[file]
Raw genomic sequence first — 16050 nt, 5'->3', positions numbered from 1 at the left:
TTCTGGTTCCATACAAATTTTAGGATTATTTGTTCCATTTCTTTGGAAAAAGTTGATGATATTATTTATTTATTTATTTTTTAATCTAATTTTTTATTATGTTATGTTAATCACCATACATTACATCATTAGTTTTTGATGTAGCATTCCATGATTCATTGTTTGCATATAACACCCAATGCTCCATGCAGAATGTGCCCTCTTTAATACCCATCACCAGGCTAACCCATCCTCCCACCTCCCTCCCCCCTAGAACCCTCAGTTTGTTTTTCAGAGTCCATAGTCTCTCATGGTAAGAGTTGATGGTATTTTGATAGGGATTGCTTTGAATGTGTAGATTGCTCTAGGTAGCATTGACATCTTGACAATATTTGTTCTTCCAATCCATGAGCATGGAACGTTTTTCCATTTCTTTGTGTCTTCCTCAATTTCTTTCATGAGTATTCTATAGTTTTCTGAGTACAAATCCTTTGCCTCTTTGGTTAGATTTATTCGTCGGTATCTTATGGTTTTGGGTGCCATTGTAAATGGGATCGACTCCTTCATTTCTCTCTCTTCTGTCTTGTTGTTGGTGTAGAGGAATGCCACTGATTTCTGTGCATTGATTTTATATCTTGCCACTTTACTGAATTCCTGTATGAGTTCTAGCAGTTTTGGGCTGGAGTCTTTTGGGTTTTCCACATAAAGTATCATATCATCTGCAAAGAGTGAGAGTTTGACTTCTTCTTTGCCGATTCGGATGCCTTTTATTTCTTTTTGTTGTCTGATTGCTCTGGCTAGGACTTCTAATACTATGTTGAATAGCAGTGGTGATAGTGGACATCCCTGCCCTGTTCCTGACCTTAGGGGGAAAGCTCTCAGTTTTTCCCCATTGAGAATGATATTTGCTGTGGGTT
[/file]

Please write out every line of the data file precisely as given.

Raw genomic sequence first — 16050 nt, 5'->3', positions numbered from 1 at the left:
TTCTGGTTCCATACAAATTTTAGGATTATTTGTTCCATTTCTTTGGAAAAAGTTGATGATATTATTTATTTATTTATTTTTTAATCTAATTTTTTATTATGTTATGTTAATCACCATACATTACATCATTAGTTTTTGATGTAGCATTCCATGATTCATTGTTTGCATATAACACCCAATGCTCCATGCAGAATGTGCCCTCTTTAATACCCATCACCAGGCTAACCCATCCTCCCACCTCCCTCCCCCCTAGAACCCTCAGTTTGTTTTTCAGAGTCCATAGTCTCTCATGGTAAGAGTTGATGGTATTTTGATAGGGATTGCTTTGAATGTGTAGATTGCTCTAGGTAGCATTGACATCTTGACAATATTTGTTCTTCCAATCCATGAGCATGGAACGTTTTTCCATTTCTTTGTGTCTTCCTCAATTTCTTTCATGAGTATTCTATAGTTTTCTGAGTACAAATCCTTTGCCTCTTTGGTTAGATTTATTCGTCGGTATCTTATGGTTTTGGGTGCCATTGTAAATGGGATCGACTCCTTCATTTCTCTCTCTTCTGTCTTGTTGTTGGTGTAGAGGAATGCCACTGATTTCTGTGCATTGATTTTATATCTTGCCACTTTACTGAATTCCTGTATGAGTTCTAGCAGTTTTGGGCTGGAGTCTTTTGGGTTTTCCACATAAAGTATCATATCATCTGCAAAGAGTGAGAGTTTGACTTCTTCTTTGCCGATTCGGATGCCTTTTATTTCTTTTTGTTGTCTGATTGCTCTGGCTAGGACTTCTAATACTATGTTGAATAGCAGTGGTGATAGTGGACATCCCTGCCCTGTTCCTGACCTTAGGGGGAAAGCTCTCAGTTTTTCCCCATTGAGAATGATATTTGCTGTGGGTT